Yes, Nabokov is more than occasionally self-indulgent, preferring to showcase his wit in direct addresses to the reader rather than concePost reading:
Yes, Nabokov is more than occasionally self-indulgent, preferring to showcase his wit in direct addresses to the reader rather than concentrating on the tiresome tedium of narrative. Honestly now, didn't you too roll your eyes just a little bit as HH pursues his nemesis across the cheap motels of the American interior only to be tormented by literary puns his adversary leaves for him in guest registers? Puh-leaze.
But I forgive him. It was a supreme achievement to take a man as loathsome as HH -- who gleefully plots drugs and murder to achieve his ends; who's perversion is but the symptom of a deeper and darker inability to relate to women (have you noticed his deep dislike of Lo's personality, or any sign of individuation on her part other than adorable petite sex-doll?); who is insanely jealous of his object's affections as he continually searches for something younger and fresher -- and turn him into someone entrancing and oddly likable. Is that because HH is so well actualized? That he doesn't angst or whine, he knows what he wants and pursues it with gusto (even though his goals are, in a word, evil) that he's so queerly admirable? I'm gonna be chewing on that one for a bit.
Anyway, for once, a so-called classic that lives up to its considerable hype. A monumental, iconic, smashing success, the confessional of a monster turned sympathetic through prose. Required reading.
OK OK OK so I never read Lolita before. Shut up.
I had almost sworn off Nabokov forever after choking through (Guantanamo waterboarding style) the hideously self-indulgent "Ada or Ardor." But Big Bad Vlad could only get away with that incoherent, masturbatory exercise in puerile wordplay knowing his thrall of blindly loyal slaves would love him for it and shower Ada with PhD theses earnestly deconstructing its dick jokes. Which is where Lolita comes in.
Like Fight Club, Thank You For Smoking (TYFS) was one of the very few books I've picked up after seeing the movie adaption first. And like Fight CluLike Fight Club, Thank You For Smoking (TYFS) was one of the very few books I've picked up after seeing the movie adaption first. And like Fight Club, TYFS was one the very few where I think the movie was better.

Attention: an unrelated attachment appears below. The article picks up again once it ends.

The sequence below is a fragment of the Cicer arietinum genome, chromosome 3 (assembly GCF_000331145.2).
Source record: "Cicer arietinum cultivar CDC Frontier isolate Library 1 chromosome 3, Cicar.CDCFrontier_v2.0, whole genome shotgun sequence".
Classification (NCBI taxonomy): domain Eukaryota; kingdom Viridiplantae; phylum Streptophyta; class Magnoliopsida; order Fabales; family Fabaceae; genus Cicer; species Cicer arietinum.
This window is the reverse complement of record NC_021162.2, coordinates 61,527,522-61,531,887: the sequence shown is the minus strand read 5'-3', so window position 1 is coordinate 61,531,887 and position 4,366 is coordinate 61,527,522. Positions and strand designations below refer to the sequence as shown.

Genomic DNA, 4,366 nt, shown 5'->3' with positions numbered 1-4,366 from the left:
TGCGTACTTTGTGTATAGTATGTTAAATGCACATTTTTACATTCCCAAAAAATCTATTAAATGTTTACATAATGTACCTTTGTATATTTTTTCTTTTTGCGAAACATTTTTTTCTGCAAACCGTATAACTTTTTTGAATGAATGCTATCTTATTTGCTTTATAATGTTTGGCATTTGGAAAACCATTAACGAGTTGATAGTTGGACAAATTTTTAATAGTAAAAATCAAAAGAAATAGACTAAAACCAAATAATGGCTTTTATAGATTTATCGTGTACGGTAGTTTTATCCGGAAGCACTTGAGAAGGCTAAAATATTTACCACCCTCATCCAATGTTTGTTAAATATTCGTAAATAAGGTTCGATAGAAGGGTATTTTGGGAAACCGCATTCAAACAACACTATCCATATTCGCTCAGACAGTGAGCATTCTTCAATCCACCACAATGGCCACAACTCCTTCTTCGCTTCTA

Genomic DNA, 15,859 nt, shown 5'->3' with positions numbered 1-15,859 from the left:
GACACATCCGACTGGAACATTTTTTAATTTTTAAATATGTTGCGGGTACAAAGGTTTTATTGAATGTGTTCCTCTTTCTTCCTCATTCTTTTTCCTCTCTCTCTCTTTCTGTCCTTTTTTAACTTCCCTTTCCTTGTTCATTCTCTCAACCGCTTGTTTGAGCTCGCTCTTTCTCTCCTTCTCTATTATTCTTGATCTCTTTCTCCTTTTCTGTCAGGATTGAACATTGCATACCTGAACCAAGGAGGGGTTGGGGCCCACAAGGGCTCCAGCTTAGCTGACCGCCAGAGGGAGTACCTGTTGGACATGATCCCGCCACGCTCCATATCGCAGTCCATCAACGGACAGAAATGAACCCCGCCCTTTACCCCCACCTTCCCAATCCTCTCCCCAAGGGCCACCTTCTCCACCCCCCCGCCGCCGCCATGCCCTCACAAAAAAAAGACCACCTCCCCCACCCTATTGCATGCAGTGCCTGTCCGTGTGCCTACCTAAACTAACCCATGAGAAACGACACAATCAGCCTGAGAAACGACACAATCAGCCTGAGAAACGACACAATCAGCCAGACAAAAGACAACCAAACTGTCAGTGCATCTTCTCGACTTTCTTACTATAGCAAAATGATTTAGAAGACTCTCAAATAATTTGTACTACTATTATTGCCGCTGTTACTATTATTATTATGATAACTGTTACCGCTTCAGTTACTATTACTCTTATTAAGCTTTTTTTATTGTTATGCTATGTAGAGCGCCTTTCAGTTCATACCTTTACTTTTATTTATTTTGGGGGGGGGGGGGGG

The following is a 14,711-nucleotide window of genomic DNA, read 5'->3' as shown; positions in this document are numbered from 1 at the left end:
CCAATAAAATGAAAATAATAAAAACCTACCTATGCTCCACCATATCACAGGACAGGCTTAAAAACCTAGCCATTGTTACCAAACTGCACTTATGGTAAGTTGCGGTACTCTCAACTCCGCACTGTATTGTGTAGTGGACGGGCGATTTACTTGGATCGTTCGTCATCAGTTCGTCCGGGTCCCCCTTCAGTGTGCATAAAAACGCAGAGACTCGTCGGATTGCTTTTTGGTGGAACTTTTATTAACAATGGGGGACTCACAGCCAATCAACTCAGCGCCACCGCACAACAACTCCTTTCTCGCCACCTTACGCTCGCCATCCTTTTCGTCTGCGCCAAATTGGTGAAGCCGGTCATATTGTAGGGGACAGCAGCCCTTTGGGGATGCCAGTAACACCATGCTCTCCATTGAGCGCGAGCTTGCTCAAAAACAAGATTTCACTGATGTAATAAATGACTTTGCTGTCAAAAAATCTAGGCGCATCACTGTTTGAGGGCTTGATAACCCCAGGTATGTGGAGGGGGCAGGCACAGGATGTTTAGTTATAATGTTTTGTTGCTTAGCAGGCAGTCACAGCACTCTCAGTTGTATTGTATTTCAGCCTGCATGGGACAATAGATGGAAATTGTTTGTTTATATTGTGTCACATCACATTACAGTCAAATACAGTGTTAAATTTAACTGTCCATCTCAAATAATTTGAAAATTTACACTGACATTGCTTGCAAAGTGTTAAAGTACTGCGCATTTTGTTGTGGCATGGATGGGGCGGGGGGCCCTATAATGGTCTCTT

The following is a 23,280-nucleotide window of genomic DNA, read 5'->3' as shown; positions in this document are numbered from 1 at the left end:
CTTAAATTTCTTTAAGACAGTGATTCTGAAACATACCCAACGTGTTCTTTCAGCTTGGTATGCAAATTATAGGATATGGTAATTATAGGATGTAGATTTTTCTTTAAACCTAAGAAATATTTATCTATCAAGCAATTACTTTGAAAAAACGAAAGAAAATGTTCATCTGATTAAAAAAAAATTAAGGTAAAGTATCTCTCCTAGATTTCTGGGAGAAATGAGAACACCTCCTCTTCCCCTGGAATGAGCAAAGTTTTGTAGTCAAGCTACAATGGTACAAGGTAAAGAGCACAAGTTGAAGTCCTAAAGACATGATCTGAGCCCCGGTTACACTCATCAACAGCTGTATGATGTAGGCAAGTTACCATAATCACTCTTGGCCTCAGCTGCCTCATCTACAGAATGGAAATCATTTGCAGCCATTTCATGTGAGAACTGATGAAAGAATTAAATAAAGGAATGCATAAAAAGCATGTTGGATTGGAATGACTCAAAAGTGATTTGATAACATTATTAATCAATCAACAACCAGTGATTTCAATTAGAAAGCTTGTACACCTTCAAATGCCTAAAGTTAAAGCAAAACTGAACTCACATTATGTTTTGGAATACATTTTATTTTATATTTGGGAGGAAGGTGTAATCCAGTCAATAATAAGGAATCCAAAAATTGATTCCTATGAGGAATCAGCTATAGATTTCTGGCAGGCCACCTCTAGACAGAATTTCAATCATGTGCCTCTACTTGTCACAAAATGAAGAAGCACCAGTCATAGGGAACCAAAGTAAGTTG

They made some interesting adaptions for the big screen. For one, Aaron Eckhart's "Nick Naylor" is a very different creature from the novel's. Whereas Buckley's protagonist is a morally compromised figure peddling a product he inwardly believes to be evil, Eckhart effuses with boyish enthusiasm that there's no such thing as evil at all. Which makes the movie Naylor a more interesting character, superficially lighter but spiritually darker. (I cannot wait to see Eckhart's Two-Face in the new Batman movie.) The movie's jettisoning of Naylor's dominatrix girlfriend from the plot in favor of a wholly new bit exploring Nick's role as a father also worked, although it left the film without a real denouement, a sin atoned for in one brilliant line of unrepentant kicker dialogue about cellphones.
So why, after two grafs extolling the movie as the superior version, do I give the book five stars? Simply, this book is jam-packed with lulz. Buckley is a genuinely gifted comic writer with a very incisive take at life at the politics/journalist/lobbyist Washington DC conflux. TYFS is not a timeless classic speaking to universal human truths, the book is about America during the Bush/Clinton bi-dynasty and it's dead-on. A highly enjoyable breezy read, even if you've seen the movie and already know half of the best lines. Recommended....more